Saturday, 3 December 2016

Review: Moana

This generation of Disney films, beginning with Princess and The Frog, has been its strongest since the early 90s, but it is difficult to argue Moana as anything less than the jewel in its crown. It has some of the best Disney songs in decades, and will surely stand the test of time within that most hallowed pantheon moving forward. 

From its opening narration it's clear we are in firm hands - it evokes the opening sequence of Beauty and the Beast, filling us in on the legends which will lie at the heart of this vibrant story. 

The spirit of our heroine too is shown early on as we see Moana escape her father again and again in her quest to reach the ocean, even if she herself can’t quite work out why.

This longing leads us into the films first of several knockout songs - not since The Lion King has a Disney soundtrack so entirely bowled me over, and on which more later - “Where You Are”. Hamilton’s Chris Jackson makes this into an anthem about family, about duty, about putting the tribe’s needs ahead of the dreams of one person. Of course what it truly does is serve as the inspiration for the journey that must follow.

We come to learn in time that like the very best of Disney characters, like Belle, or Mulan or Simba before her, Moana doesn’t quite fit in, and isn’t ready for the destiny laid out by her forefathers. She needs to journey out, discovering her path. This is presented beautifully in How Far I’ll Go. She understands tradition, but at the same time, she's “been standing at the edge of the water, long as [she] can remember, never really knowing why.” 

It’s when she journeys out into the Great Sea in search of Dwayne Johnson’s Maui though that the film hits its real stride. To begin with the oceanscape animation is a thing of beauty. You believe in it as a living entity, pushing Moana forward on her quest.

When we finally meet the demigod, its perfect. When I first heard that The Rock was going to be joining the Disney family, I rolled my eyes. I love The Rock, but Disney?! Surely not. And yet from the opening moments of ear worm You’re Welcome you realise he was born to play the role.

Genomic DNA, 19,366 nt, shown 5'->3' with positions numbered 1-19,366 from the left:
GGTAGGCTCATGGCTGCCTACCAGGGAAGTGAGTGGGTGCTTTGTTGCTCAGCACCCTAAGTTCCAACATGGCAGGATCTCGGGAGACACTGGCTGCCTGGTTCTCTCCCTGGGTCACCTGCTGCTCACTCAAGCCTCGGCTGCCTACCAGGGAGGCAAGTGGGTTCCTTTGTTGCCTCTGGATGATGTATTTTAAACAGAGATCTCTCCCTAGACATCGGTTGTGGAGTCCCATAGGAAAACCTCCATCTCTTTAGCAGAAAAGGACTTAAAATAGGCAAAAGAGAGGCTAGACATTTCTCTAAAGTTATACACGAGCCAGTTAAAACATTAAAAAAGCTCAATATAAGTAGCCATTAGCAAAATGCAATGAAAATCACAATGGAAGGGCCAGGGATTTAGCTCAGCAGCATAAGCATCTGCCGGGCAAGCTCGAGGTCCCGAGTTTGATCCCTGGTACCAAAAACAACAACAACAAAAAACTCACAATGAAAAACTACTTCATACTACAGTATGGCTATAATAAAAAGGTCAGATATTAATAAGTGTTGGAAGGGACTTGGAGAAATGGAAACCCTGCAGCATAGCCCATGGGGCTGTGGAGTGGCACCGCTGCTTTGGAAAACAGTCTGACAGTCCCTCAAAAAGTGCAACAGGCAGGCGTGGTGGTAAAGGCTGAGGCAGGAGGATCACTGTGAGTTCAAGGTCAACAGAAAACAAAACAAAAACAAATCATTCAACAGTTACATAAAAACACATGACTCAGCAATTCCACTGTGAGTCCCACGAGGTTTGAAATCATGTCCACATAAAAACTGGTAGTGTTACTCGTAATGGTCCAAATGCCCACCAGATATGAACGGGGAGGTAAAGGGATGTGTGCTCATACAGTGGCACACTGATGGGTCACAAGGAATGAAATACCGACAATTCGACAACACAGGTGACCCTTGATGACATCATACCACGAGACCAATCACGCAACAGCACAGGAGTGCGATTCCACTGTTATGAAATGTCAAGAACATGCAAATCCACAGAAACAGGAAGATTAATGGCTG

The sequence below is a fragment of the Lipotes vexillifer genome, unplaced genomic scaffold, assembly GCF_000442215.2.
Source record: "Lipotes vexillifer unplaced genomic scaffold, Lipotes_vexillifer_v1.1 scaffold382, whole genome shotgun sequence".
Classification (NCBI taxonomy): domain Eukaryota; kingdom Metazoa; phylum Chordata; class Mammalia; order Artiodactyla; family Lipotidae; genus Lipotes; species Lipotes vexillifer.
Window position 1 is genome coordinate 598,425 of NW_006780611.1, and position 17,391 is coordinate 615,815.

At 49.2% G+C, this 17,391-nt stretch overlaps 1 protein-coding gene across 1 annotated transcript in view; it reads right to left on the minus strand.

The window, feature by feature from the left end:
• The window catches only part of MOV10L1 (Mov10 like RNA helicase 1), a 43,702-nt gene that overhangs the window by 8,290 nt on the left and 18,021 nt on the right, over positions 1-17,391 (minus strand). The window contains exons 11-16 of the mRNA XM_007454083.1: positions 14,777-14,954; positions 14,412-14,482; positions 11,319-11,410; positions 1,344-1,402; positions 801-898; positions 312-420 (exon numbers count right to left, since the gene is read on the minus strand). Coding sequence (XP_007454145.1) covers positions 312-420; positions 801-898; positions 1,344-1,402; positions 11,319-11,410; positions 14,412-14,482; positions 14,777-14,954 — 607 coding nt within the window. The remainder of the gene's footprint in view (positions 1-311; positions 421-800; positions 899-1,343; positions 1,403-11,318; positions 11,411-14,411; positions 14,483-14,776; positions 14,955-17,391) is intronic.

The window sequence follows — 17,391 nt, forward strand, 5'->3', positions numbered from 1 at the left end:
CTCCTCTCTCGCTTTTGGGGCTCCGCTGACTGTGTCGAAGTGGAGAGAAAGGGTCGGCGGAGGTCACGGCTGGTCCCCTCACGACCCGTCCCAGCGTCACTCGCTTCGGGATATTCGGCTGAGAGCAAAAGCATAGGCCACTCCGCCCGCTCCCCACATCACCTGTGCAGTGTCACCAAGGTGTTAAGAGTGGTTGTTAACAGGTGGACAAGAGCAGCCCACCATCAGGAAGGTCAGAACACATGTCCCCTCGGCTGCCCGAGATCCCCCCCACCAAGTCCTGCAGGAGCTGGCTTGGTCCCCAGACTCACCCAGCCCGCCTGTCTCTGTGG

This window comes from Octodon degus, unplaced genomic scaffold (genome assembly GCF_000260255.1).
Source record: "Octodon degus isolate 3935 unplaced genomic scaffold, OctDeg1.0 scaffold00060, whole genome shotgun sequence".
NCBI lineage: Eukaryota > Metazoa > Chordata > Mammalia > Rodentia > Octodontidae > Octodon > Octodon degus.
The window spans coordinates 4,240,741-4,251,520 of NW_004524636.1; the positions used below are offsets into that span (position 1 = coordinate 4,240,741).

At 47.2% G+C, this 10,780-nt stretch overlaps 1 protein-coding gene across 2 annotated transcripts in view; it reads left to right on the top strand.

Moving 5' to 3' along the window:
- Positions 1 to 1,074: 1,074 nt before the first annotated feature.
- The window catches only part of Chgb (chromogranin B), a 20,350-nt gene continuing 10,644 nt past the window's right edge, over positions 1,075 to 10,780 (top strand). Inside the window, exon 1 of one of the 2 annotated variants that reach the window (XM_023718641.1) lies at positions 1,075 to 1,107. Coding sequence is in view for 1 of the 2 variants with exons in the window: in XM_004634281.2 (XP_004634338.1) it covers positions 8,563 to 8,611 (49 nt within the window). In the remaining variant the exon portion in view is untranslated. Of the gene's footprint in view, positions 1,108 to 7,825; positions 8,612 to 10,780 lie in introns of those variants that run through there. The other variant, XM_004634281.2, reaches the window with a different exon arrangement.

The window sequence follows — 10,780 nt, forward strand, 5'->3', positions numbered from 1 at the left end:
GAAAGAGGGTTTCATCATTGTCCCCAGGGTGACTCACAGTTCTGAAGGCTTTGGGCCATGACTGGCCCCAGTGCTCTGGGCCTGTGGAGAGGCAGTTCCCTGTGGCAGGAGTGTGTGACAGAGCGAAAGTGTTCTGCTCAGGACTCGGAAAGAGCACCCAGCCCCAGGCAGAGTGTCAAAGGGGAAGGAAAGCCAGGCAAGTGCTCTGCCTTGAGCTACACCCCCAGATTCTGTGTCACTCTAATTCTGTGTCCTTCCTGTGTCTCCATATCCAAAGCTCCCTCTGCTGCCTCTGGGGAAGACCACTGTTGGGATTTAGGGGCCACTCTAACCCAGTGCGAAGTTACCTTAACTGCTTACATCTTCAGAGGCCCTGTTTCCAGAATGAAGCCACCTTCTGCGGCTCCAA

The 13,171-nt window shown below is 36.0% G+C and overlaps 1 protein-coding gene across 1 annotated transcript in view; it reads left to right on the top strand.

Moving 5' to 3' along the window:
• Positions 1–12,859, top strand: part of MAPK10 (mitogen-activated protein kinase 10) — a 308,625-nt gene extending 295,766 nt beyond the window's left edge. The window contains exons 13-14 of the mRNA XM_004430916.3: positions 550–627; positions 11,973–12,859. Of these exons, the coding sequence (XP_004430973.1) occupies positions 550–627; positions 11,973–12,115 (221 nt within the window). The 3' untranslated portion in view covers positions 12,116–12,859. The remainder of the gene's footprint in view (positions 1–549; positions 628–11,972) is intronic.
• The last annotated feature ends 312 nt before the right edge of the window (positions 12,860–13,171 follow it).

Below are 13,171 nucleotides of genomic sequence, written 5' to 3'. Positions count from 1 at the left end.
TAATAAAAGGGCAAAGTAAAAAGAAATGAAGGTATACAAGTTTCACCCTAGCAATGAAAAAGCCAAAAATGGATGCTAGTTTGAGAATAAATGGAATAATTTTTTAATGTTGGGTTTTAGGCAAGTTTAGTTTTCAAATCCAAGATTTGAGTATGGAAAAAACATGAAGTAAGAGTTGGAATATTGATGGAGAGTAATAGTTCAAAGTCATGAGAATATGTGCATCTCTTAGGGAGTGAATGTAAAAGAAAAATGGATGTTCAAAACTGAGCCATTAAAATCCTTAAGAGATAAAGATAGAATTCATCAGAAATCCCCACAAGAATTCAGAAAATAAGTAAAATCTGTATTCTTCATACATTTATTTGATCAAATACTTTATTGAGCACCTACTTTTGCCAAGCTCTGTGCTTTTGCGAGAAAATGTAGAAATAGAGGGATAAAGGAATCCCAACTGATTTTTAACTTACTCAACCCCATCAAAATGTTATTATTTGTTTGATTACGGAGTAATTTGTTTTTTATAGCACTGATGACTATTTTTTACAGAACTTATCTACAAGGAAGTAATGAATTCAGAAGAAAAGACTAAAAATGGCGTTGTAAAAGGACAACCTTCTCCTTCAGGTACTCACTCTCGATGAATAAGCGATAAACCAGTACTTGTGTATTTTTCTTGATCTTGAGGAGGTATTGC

Just the right mix of arrogance, and self-obsession was what made The Great One such a wrestling phenomenon in the late 90’s and its exactly what makes Maui simultaneously hilarious and impossible to look away from.

His redemption arc gives the film its heart. We are already with Moana from the beginning, but in Maui we find the flawed character who we hope we can bring to the light as the movie progresses. In many ways (and its a comparison I keep coming back to), he is to this film as Beast was to Beauty and the Beast.

The visions of the spirit-ray and the ships as I Am Moana rips through the film will have your eyes glinting from their beauty even as the lyrics have you holding back tears as the anti-princess finds her feet.

On that note it is so refreshing to see a Disney female who is not the stereotypical princess with a love interest. Moana has no love interest at all, and while she is the daughter of the chief, she makes perfectly clear she is anything but a Princess. She is a strong and independent woman who will one day lead her tribe back across the ocean. She will make her own destiny.

Lin-Manuel Miranda’s soundtrack will forever sit among the list of the very best Disney have put out there. We Know The Way will be an anthem to rival Circle of Life, Tale as Old as Time or A Whole New World, but every single song has a place, and a purpose in the story. Just as Hakuna Matata, or Can’t Wait to Be King could be Lion King’s centrepiece, How Far I’ll Go or Shiny or any of a number of songs could stand out here.

To say I loved this film would be an understatement. I laughed, I cried, I literally felt my toe tapping along to the songs. It was spectacular.

If I can give you a piece of advice: Go see it. Now. And hey, in advance…You’re Welcome.